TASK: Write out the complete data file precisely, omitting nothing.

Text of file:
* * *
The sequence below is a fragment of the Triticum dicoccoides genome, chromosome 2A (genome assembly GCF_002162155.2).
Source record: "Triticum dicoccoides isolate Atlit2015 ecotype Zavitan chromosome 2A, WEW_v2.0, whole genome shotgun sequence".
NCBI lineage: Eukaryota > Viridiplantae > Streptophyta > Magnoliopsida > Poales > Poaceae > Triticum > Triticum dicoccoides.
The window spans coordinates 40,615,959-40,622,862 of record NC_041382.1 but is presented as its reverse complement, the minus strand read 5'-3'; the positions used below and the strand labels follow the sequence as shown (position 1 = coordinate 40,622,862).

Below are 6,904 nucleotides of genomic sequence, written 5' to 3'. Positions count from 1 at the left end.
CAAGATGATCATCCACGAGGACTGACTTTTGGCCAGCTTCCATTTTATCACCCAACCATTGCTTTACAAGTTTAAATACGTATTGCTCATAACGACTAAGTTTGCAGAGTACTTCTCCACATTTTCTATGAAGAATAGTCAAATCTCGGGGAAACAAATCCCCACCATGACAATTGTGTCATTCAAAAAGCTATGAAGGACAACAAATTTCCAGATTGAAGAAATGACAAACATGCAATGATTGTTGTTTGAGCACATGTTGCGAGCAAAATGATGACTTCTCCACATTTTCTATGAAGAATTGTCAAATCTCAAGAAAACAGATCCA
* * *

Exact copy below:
The sequence below is a fragment of the Triticum dicoccoides genome, chromosome 2A (genome assembly GCF_002162155.2).
Source record: "Triticum dicoccoides isolate Atlit2015 ecotype Zavitan chromosome 2A, WEW_v2.0, whole genome shotgun sequence".
NCBI lineage: Eukaryota > Viridiplantae > Streptophyta > Magnoliopsida > Poales > Poaceae > Triticum > Triticum dicoccoides.
The window spans coordinates 40,615,959-40,622,862 of record NC_041382.1 but is presented as its reverse complement, the minus strand read 5'-3'; the positions used below and the strand labels follow the sequence as shown (position 1 = coordinate 40,622,862).

Below are 6,904 nucleotides of genomic sequence, written 5' to 3'. Positions count from 1 at the left end.
CAAGATGATCATCCACGAGGACTGACTTTTGGCCAGCTTCCATTTTATCACCCAACCATTGCTTTACAAGTTTAAATACGTATTGCTCATAACGACTAAGTTTGCAGAGTACTTCTCCACATTTTCTATGAAGAATAGTCAAATCTCGGGGAAACAAATCCCCACCATGACAATTGTGTCATTCAAAAAGCTATGAAGGACAACAAATTTCCAGATTGAAGAAATGACAAACATGCAATGATTGTTGTTTGAGCACATGTTGCGAGCAAAATGATGACTTCTCCACATTTTCTATGAAGAATTGTCAAATCTCAAGAAAACAGATCCA